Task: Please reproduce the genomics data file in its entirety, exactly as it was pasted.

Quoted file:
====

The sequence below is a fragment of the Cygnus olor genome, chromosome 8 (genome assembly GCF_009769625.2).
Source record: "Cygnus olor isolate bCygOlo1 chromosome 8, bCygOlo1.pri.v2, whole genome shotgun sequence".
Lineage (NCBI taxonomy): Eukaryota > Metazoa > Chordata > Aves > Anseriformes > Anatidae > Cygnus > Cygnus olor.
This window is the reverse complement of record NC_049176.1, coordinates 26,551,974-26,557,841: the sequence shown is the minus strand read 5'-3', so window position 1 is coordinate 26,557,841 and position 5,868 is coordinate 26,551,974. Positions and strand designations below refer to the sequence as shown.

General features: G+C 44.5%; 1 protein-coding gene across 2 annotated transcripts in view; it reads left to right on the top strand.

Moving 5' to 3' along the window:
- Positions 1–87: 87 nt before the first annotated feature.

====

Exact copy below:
The sequence below is a fragment of the Cygnus olor genome, chromosome 8 (genome assembly GCF_009769625.2).
Source record: "Cygnus olor isolate bCygOlo1 chromosome 8, bCygOlo1.pri.v2, whole genome shotgun sequence".
Lineage (NCBI taxonomy): Eukaryota > Metazoa > Chordata > Aves > Anseriformes > Anatidae > Cygnus > Cygnus olor.
This window is the reverse complement of record NC_049176.1, coordinates 26,551,974-26,557,841: the sequence shown is the minus strand read 5'-3', so window position 1 is coordinate 26,557,841 and position 5,868 is coordinate 26,551,974. Positions and strand designations below refer to the sequence as shown.

General features: G+C 44.5%; 1 protein-coding gene across 2 annotated transcripts in view; it reads left to right on the top strand.

Moving 5' to 3' along the window:
- Positions 1–87: 87 nt before the first annotated feature.